One alternative approach is to refer to the Security Market Line. We introduced this in Chapter Seven as a way to estimate the required return associated with common stock. This allows us to estimate the cost of stock financing using the following formula:

$k_{s}=k_{RF}+\beta(\bar{k_{m}}-k_{RF})$

Where

ks represents the cost of common stock financing
kRF is the risk-free rate of interest (often approximated by the yield on 10-year Treasury Bond)
β is the beta for our firm’s stock
$\bar{k_{M}}$ is the expected return on the market

However, while this does not require firms to pay dividends or have stable growth rates, there is some concern as to how well the security market line holds up in practice. Therefore, like the dividend growth model, the SML approach is not perfect. Is there another way we can estimate the cost of common stock financing?

A less theoretical, but still valid, model can also be used to estimate what investors are demanding as appropriate compensation for providing equity capital to the firm. This model simply assumes that stocks are riskier than bonds, so adds a risk premium to the Yield-to-Maturity on our bonds. The exact risk premium to be added is open for debate and will fluctuate based on many factors (economy, investor demographics, etc), however a range of 3% to 7% is probably most appropriate. Thus, we get the following formula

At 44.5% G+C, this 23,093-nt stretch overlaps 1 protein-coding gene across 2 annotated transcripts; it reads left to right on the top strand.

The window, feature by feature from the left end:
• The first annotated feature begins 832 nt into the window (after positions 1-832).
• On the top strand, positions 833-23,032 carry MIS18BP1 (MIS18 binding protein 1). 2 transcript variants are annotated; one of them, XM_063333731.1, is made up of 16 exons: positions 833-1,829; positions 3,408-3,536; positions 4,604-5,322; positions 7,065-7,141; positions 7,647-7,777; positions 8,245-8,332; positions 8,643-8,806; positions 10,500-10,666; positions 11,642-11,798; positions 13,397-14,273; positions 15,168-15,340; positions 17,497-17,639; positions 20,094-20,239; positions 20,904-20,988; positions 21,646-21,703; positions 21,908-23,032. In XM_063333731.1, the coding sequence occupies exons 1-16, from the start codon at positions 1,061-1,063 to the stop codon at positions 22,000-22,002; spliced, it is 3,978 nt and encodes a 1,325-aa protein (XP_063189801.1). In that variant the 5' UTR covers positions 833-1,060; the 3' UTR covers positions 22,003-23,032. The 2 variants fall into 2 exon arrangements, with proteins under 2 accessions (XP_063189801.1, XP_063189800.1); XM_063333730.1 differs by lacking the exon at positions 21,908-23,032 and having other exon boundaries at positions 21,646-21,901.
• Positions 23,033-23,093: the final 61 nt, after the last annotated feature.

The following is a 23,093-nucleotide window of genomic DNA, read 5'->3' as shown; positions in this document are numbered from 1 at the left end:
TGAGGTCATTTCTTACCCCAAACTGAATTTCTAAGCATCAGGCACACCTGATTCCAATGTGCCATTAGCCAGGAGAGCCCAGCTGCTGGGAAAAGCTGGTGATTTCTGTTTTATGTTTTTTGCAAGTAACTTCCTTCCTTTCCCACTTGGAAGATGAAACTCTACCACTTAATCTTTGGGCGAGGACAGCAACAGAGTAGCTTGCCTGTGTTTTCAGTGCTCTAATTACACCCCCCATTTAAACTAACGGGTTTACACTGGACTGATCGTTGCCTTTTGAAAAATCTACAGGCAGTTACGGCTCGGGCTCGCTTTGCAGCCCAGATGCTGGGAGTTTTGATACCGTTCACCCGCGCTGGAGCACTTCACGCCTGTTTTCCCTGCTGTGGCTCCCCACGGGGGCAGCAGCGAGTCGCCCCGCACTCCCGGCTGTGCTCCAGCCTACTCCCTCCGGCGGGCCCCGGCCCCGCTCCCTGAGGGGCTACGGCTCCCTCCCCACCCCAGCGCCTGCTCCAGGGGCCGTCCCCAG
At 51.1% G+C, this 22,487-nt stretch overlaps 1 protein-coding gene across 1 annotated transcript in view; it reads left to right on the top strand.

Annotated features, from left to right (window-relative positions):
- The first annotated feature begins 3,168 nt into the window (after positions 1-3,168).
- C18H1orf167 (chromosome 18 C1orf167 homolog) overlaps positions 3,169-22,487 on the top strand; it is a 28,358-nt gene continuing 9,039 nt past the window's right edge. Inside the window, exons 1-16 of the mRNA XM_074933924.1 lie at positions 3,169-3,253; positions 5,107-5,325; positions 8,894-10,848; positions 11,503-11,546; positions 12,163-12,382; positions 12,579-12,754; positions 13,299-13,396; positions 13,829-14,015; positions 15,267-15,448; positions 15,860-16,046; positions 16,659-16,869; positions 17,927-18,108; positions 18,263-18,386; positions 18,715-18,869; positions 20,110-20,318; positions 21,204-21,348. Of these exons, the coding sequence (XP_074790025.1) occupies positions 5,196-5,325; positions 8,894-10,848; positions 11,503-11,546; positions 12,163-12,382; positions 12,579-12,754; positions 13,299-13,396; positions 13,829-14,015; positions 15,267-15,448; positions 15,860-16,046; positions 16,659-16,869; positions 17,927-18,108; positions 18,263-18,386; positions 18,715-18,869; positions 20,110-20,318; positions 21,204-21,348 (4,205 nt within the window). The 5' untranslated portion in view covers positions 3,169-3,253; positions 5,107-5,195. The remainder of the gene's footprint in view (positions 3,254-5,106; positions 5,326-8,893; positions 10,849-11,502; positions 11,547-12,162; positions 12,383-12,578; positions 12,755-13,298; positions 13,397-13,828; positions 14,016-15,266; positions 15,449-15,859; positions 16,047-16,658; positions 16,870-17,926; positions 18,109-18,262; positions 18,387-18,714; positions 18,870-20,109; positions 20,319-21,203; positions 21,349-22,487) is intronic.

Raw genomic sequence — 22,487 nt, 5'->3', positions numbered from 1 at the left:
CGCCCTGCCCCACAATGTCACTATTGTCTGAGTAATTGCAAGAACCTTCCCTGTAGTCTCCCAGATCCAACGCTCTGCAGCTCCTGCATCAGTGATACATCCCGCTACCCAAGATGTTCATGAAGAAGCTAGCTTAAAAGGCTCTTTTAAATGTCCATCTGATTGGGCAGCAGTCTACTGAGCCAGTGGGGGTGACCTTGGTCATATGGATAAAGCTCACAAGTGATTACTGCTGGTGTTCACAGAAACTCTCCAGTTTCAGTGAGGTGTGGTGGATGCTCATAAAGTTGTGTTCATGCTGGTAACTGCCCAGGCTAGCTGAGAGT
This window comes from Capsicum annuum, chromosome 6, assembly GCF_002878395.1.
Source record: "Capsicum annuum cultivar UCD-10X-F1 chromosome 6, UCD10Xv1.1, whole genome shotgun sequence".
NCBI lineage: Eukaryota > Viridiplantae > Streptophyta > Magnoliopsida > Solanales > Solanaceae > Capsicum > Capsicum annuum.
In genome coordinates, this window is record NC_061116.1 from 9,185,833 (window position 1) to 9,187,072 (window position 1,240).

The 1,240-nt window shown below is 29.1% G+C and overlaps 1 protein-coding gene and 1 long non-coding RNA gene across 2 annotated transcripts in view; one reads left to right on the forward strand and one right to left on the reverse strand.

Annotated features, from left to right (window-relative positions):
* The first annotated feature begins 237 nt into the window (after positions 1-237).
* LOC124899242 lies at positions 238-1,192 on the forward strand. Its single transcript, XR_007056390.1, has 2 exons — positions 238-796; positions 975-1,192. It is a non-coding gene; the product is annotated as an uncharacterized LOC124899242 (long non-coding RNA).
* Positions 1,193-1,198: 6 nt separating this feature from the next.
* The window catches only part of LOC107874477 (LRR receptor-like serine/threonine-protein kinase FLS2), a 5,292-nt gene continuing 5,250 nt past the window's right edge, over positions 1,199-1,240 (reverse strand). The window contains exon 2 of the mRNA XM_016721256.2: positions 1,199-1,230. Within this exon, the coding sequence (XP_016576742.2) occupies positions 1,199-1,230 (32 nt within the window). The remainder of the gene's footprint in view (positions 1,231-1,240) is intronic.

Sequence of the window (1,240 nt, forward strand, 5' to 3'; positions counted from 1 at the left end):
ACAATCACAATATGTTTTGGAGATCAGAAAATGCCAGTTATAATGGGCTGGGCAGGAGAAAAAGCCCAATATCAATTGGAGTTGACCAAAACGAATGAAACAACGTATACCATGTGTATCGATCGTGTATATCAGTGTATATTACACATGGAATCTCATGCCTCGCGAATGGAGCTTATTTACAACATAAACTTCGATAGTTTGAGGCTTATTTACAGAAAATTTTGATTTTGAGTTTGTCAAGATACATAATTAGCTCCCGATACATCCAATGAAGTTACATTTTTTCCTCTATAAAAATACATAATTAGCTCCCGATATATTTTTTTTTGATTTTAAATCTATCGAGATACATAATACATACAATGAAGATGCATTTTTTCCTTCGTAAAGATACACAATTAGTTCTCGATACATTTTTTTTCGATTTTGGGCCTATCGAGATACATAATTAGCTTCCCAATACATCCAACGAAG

$k_{s}=YTM+Risk Premium$

Where

ks represents the cost of common stock financing
YTM represents the Yield-To-Maturity on our firm’s debt financing

This model is also flawed. Specifically, it is not clear exactly what the risk premium for stocks should be. Second, firms that don’t use long-term debt financing (and there are quite a few firms that do not use long-term debt financing) won’t have bonds outstanding for us to estimate their YTM. Therefore, we have to guess at what their YTM would be (which would introduce more error) or skip this model.

The best approach when estimating the cost of equity financing is to estimate it under all three equations (assuming we can), then take an average of the three methods. However, we may run into a situation where one of the methods produces an answer way out of line with the other two. In this case, it is probably best to eliminate the outlier and only use the two “more reasonable” answers. Also, in some instances, we may not be able to use one of the three cost of equity approaches. In these cases, we just rely on an average of the one’s we can estimate.